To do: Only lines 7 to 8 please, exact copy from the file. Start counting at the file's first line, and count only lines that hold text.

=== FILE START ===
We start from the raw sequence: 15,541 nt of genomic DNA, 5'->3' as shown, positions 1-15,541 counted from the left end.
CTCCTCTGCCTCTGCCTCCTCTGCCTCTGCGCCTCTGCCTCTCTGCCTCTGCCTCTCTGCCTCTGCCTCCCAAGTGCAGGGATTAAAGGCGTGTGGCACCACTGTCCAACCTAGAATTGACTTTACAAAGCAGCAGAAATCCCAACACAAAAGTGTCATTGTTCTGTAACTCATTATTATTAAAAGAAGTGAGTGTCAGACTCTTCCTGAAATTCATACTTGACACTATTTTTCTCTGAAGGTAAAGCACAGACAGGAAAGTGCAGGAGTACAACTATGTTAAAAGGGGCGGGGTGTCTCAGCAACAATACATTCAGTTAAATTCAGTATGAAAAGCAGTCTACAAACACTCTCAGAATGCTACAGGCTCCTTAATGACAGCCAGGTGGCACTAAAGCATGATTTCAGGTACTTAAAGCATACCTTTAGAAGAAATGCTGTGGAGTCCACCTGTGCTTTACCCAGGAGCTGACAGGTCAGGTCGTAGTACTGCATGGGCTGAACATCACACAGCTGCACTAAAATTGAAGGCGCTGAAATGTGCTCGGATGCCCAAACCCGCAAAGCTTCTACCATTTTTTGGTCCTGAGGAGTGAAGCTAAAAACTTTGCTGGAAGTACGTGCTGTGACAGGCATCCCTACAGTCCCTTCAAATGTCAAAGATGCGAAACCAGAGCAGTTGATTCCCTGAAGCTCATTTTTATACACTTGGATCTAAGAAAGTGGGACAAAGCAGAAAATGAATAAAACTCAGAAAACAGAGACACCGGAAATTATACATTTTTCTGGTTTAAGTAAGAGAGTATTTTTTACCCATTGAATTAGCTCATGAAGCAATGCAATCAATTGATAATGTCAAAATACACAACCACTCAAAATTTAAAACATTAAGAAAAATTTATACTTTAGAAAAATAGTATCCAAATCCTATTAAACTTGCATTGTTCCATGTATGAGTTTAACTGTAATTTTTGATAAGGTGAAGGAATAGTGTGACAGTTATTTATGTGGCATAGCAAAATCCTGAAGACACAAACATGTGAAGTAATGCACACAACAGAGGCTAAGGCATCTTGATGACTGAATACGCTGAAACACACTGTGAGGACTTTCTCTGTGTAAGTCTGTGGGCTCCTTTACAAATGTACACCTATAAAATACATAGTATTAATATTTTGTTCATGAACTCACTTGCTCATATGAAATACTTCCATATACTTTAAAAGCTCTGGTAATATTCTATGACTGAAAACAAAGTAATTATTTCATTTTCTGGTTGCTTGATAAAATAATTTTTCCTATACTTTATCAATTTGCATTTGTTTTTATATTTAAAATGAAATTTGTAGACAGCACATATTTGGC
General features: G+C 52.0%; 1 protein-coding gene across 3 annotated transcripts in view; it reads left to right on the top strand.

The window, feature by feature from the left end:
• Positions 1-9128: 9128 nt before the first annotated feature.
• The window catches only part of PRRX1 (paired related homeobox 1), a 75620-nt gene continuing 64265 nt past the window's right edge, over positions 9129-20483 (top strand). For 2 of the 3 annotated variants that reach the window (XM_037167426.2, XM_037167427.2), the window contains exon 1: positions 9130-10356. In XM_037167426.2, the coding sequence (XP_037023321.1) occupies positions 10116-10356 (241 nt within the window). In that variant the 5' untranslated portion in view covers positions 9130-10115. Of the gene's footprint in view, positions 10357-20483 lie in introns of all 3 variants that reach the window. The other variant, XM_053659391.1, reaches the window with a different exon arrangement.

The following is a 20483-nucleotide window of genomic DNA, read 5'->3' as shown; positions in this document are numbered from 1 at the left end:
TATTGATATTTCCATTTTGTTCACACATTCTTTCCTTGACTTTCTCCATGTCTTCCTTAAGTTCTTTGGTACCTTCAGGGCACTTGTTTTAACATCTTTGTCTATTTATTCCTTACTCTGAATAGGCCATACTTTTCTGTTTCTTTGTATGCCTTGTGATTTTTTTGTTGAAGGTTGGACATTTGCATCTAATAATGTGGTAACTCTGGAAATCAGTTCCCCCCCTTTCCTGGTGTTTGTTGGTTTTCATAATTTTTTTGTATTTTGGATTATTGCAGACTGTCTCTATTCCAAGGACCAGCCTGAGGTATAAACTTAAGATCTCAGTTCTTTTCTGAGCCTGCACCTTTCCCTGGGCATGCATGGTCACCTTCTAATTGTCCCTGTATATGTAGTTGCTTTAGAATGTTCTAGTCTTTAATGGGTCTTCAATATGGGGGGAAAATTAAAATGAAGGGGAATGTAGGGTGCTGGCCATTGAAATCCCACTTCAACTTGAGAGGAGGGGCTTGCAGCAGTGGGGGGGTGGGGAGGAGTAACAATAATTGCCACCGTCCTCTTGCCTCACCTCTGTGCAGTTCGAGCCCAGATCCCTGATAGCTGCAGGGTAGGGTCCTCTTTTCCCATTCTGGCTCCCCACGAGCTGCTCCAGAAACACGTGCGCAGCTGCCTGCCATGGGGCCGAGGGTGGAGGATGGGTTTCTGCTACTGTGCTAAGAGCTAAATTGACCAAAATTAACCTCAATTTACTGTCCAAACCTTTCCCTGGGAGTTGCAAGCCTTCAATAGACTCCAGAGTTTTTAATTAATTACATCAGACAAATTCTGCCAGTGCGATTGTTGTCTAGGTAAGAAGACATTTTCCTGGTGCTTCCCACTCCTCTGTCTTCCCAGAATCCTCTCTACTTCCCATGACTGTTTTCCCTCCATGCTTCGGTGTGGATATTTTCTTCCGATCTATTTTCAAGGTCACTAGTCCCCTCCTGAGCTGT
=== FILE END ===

The following is a 20483-nucleotide window of genomic DNA, read 5'->3' as shown; positions in this document are numbered from 1 at the left end:
TATTGATATTTCCATTTTGTTCACACATTCTTTCCTTGACTTTCTCCATGTCTTCCTTAAGTTCTTTGGTACCTTCAGGGCACTTGTTTTAACATCTTTGTCTATTTATTCCTTACTCTGAATAGGCCATACTTTTCTGTTTCTTTGTATGCCTTGTGATTTTTTTGTTGAAGGTTGGACATTTGCATCTAATAATGTGGTAACTCTGGAAATCAGTTCCCCCCCTTTCCTGGTGTTTGTTGGTTTTCATAATTTTTTTGTATTTTGGATTATTGCAGACTGTCTCTATTCCAAGGACCAGCCTGAGGTATAAACTTAAGATCTCAGTTCTTTTCTGAGCCTGCACCTTTCCCTGGGCATGCATGGTCACCTTCTAATTGTCCCTGTATATGTAGTTGCTTTAGAATGTTCTAGTCTTTAATGGGTCTTCAATATGGGGGGAAAATTAAAATGAAGGGGAATGTAGGGTGCTGGCCATTGAAATCCCACTTCAACTTGAGAGGAGGGGCTTGCAGCAGTGGGGGGGTGGGGAGGAGTAACAATAATTGCCACCGTCCTCTTGCCTCACCTCTGTGCAGTTCGAGCCCAGATCCCTGATAGCTGCAGGGTAGGGTCCTCTTTTCCCATTCTGGCTCCCCACGAGCTGCTCCAGAAACACGTGCGCAGCTGCCTGCCATGGGGCCGAGGGTGGAGGATGGGTTTCTGCTACTGTGCTAAGAGCTAAATTGACCAAAATTAACCTCAATTTACTGTCCAAACCTTTCCCTGGGAGTTGCAAGCCTTCAATAGACTCCAGAGTTTTTAATTAATTACATCAGACAAATTCTGCCAGTGCGATTGTTGTCTAGGTAAGAAGACATTTTCCTGGTGCTTCCCACTCCTCTGTCTTCCCAGAATCCTCTCTACTTCCCATGACTGTTTTCCCTCCATGCTTCGGTGTGGATATTTTCTTCCGATCTATTTTCAAGGTCACTAGTCCCCTCCTGAGCTGT